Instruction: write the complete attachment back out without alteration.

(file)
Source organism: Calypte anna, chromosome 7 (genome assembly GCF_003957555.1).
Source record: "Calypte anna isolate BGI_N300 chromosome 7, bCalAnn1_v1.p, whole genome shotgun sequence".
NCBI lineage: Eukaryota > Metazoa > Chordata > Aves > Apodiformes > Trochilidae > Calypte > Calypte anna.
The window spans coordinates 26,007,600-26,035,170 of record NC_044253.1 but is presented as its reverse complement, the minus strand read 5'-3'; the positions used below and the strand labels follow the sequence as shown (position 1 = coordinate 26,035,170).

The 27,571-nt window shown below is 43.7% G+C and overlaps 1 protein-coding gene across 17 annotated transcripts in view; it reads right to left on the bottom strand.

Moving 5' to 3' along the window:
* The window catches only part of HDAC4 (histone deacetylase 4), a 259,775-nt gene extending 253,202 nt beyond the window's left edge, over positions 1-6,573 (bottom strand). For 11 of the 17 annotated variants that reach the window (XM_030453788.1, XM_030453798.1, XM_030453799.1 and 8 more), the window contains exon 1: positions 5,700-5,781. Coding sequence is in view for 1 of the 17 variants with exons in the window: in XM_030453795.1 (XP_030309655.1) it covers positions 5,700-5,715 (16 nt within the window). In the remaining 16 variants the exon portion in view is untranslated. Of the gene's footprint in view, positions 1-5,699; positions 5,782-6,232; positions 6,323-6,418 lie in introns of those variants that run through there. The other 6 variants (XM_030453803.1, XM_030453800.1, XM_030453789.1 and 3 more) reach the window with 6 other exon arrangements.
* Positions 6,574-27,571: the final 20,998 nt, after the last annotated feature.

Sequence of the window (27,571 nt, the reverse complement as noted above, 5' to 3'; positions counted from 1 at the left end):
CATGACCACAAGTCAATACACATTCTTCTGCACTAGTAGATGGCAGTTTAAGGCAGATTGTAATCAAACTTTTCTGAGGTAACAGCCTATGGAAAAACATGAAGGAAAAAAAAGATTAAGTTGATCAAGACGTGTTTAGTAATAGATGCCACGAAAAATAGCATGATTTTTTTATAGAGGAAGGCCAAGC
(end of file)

Source organism: Calypte anna, chromosome 7 (genome assembly GCF_003957555.1).
Source record: "Calypte anna isolate BGI_N300 chromosome 7, bCalAnn1_v1.p, whole genome shotgun sequence".
NCBI lineage: Eukaryota > Metazoa > Chordata > Aves > Apodiformes > Trochilidae > Calypte > Calypte anna.
The window spans coordinates 26,007,600-26,035,170 of record NC_044253.1 but is presented as its reverse complement, the minus strand read 5'-3'; the positions used below and the strand labels follow the sequence as shown (position 1 = coordinate 26,035,170).

The 27,571-nt window shown below is 43.7% G+C and overlaps 1 protein-coding gene across 17 annotated transcripts in view; it reads right to left on the bottom strand.

Moving 5' to 3' along the window:
* The window catches only part of HDAC4 (histone deacetylase 4), a 259,775-nt gene extending 253,202 nt beyond the window's left edge, over positions 1-6,573 (bottom strand). For 11 of the 17 annotated variants that reach the window (XM_030453788.1, XM_030453798.1, XM_030453799.1 and 8 more), the window contains exon 1: positions 5,700-5,781. Coding sequence is in view for 1 of the 17 variants with exons in the window: in XM_030453795.1 (XP_030309655.1) it covers positions 5,700-5,715 (16 nt within the window). In the remaining 16 variants the exon portion in view is untranslated. Of the gene's footprint in view, positions 1-5,699; positions 5,782-6,232; positions 6,323-6,418 lie in introns of those variants that run through there. The other 6 variants (XM_030453803.1, XM_030453800.1, XM_030453789.1 and 3 more) reach the window with 6 other exon arrangements.
* Positions 6,574-27,571: the final 20,998 nt, after the last annotated feature.

Sequence of the window (27,571 nt, the reverse complement as noted above, 5' to 3'; positions counted from 1 at the left end):
CATGACCACAAGTCAATACACATTCTTCTGCACTAGTAGATGGCAGTTTAAGGCAGATTGTAATCAAACTTTTCTGAGGTAACAGCCTATGGAAAAACATGAAGGAAAAAAAAGATTAAGTTGATCAAGACGTGTTTAGTAATAGATGCCACGAAAAATAGCATGATTTTTTTATAGAGGAAGGCCAAGC